As the COVID-19 pandemic enters a second winter, and with case numbers and death tolls still high, depression is bound to set in for many recovering individuals. It is important to be prepared for what the combination of COVID-19 isolation and winter months brings in terms of mental health.
Mental Health Challenges in the Winter
The onset of the first snow is often exciting. You might marvel at the beauty of nature which looks like a completely different landscape in white. However, as the winter months progress, what lies ahead may be less fun. Even without the addition of COVID-19, winters are hard for many people, especially for those who live in regions with long winter months such as in the far northern parts of the globe. The weather can significantly affect your mental health, and people who live with seasonal depression can testify to that.
Winter promises less sunlight, which decreases your body’s Vitamin D and serotonin production. These changes lead to sleepiness and sometimes worsen depressive moods. Colder weather forces people to stay inside more and detach from normal outdoor activities. This leads to people going into “hibernation mode” which also increases depression.
Seasonal affective disorder (or SAD) is estimated to affect over 10 million Americans. It is four times more common in women than in men and more likely to occur the farther north one lives. Some people may experience SAD symptoms that are severe enough for hospitalization or to trigger substance abuse.
COVID-19 Challenges in the Winter
Social isolation has become the new normal during the COVID-19 pandemic, and it has taken a toll on many people’s mental health. Spending two consecutive winters in pandemic mode is exhausting and anxiety-triggering. Many people have tried their best to self-isolate for the past year, and this winter is no different. At the same time, you may worry about cases of infection in your local community and the ongoing economic hardship.
Now all these feelings of despair and frustration collide with the annual return of seasonal depression. Being stuck in your house while struggling with childcare duties, unemployment issues, or domestic abuse add to the misery. It becomes a perfect storm of depression for many people and may cause some people to turn to drugs and alcohol to feel like they can make it through. Some describe the addiction epidemic as PTSD from the COVID-19 pandemic. It is important to intentionally de-stress and take measures against the damaging effects of prolonged isolation.
The crisis of substance use during this pandemic is unprecedented, as more people turn to drugs and alcohol to cope with stress, anxiety, and isolation. Young people have generally been hit the hardest and many have developed addictive habits. A CDC survey estimates that 63% of young people between the ages of 18 and 24 are suffering significant symptoms of anxiety or depression during the pandemic. Nearly a quarter of these respondents reported having started or increased substance use. Unfortunately, these choices do significant harm to many. Treatment centers also encounter new difficulties with their programs because public health safety measures necessitate new ways of doing things and can worsen isolation which reduces accountability for recovery.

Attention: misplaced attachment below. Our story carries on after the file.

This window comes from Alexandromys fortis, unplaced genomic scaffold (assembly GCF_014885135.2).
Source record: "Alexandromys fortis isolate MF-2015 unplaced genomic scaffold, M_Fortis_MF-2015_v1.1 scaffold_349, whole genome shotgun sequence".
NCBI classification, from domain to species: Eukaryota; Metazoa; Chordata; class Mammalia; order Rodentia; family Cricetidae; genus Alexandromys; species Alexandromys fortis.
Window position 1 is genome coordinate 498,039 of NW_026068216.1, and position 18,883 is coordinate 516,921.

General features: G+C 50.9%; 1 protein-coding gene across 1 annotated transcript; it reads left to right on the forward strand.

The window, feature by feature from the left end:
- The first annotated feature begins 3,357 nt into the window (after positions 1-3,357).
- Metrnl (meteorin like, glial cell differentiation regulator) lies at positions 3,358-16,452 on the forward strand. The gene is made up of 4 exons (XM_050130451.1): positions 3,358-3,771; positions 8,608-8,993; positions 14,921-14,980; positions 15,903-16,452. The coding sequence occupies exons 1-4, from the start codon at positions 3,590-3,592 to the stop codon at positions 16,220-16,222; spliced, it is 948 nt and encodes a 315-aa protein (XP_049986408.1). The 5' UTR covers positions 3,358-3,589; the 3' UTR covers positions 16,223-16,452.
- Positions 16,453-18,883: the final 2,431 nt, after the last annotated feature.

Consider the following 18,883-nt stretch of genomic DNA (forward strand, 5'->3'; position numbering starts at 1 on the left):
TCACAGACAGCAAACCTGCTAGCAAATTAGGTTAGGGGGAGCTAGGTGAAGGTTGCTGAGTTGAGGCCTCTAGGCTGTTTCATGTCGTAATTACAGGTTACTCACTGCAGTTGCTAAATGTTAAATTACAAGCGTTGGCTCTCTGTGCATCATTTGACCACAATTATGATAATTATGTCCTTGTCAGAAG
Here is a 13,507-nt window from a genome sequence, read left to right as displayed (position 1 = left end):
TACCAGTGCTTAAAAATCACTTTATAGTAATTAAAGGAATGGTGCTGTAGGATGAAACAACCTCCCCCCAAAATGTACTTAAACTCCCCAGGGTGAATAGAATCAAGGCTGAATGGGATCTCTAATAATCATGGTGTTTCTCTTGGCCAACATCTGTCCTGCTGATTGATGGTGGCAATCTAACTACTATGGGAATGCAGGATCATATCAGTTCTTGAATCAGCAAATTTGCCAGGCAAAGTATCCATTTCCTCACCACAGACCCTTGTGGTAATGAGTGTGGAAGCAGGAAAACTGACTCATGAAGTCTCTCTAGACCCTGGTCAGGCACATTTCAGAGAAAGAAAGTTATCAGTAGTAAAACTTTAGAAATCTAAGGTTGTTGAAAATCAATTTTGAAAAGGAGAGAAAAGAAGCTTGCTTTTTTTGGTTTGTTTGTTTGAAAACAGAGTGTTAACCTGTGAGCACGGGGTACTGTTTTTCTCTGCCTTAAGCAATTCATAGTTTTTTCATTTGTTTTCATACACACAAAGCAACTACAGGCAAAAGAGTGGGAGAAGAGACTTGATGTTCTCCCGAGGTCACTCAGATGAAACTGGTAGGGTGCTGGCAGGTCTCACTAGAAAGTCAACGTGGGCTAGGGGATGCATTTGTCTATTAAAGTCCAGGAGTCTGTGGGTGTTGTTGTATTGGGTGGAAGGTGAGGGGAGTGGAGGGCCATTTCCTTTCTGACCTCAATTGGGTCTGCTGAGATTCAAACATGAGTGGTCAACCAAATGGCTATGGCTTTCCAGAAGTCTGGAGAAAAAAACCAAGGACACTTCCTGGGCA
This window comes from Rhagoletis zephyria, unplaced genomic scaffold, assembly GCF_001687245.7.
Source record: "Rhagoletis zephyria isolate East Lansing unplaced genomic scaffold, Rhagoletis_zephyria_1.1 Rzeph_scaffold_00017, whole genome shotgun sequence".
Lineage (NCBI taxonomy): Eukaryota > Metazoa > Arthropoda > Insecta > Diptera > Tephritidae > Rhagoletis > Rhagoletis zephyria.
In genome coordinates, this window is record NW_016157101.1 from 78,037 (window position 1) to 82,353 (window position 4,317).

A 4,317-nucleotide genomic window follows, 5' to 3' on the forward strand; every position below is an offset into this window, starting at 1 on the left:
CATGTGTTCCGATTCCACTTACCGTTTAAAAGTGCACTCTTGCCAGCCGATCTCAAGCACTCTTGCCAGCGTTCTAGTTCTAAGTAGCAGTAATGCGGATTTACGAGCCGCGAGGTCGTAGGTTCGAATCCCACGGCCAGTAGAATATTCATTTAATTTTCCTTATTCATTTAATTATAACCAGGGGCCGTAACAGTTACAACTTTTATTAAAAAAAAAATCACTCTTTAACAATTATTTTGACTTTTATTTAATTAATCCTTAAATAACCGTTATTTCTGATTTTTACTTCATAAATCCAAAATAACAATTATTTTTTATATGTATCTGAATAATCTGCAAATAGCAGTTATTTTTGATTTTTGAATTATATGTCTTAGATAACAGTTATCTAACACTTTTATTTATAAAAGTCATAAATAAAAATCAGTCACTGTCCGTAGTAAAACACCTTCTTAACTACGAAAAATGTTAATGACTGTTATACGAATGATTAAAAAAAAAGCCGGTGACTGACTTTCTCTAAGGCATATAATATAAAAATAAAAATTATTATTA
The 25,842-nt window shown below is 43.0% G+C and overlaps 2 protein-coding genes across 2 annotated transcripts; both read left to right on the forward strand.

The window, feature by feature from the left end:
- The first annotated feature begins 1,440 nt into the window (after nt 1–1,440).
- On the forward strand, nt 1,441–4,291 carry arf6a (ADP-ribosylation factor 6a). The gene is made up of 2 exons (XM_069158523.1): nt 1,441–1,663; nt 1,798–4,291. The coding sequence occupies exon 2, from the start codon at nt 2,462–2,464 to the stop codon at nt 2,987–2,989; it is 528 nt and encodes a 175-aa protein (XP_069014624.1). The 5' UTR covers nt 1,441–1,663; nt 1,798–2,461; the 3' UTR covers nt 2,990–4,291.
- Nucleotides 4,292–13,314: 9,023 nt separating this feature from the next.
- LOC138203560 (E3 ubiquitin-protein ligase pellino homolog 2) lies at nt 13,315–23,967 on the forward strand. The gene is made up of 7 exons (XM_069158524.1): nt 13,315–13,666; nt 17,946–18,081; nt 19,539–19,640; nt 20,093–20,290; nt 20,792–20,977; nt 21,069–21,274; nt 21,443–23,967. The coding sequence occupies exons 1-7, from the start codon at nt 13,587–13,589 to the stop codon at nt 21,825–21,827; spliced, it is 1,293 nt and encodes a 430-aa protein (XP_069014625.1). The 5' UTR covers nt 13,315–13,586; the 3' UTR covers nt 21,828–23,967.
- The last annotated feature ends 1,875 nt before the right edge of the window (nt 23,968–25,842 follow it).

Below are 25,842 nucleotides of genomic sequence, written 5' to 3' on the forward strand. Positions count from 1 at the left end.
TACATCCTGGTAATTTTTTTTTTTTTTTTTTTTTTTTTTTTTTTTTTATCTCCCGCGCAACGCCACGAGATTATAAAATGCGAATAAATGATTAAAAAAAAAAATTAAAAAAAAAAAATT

Preparing for a Doubly Harsh Winter
There are tested treatments to alleviate the symptoms of winter depression, including Vitamin D supplements, antidepressant medications, light therapy, and counseling. Take broad-band light therapy for example. Because winter depression is the body’s reaction to a lack of natural sunlight, exposure to bright artificial light that mimics outdoor light for a while can help boost Vitamin D and serotonin production. It is recommended that you start using light therapy during the fall months if you choose that route.
Self-care is central to your preparation for winter depression. This includes monitoring your mood and energy levels, taking advantage of available sunlight by going outdoors, planning fun and relaxing activities, and seeking help sooner than later when you notice SAD symptoms. You should intentionally counteract the effects of pandemic winters by getting out of the house as often as possible and establishing a routine of outdoor interactions with family and friends.
Families and communities should also come together to support the younger demographic who are navigating choices about education, careers, and relationships. The uncertainty of the pandemic has added undue pressure to these important decisions. Teens and young adults are at a developmental stage when their brains are wired for new experiences and this need for growth and exploration has been thwarted making it especially important to support them.
Do you worry that your seasonal depression might worsen this winter with the COVID-19 pandemic still here? How can you prepare for the second winter of almost guaranteed isolation and depression? Is there hope in continuing recovery from addiction despite this sad prospect? You can of course plan ahead with more outdoor activities and safe socializing. It is also important to seek professional help when there are simply too many stressors around. At Laguna Shores Recovery, we can help you de-stress, and we will coach you in preparing for these seasonal challenges on your recovery journey. The licensed mental healthcare professionals and therapists you will work with here know how to provide you with a tailor-made treatment plan. Our residential facility offers a range of treatments, including diagnosis, behavioral therapies, and 12-step programs. You need a strong support system to pull through this pandemic winter. We have the expertise to walk alongside you. Call us at (866) 906-3203.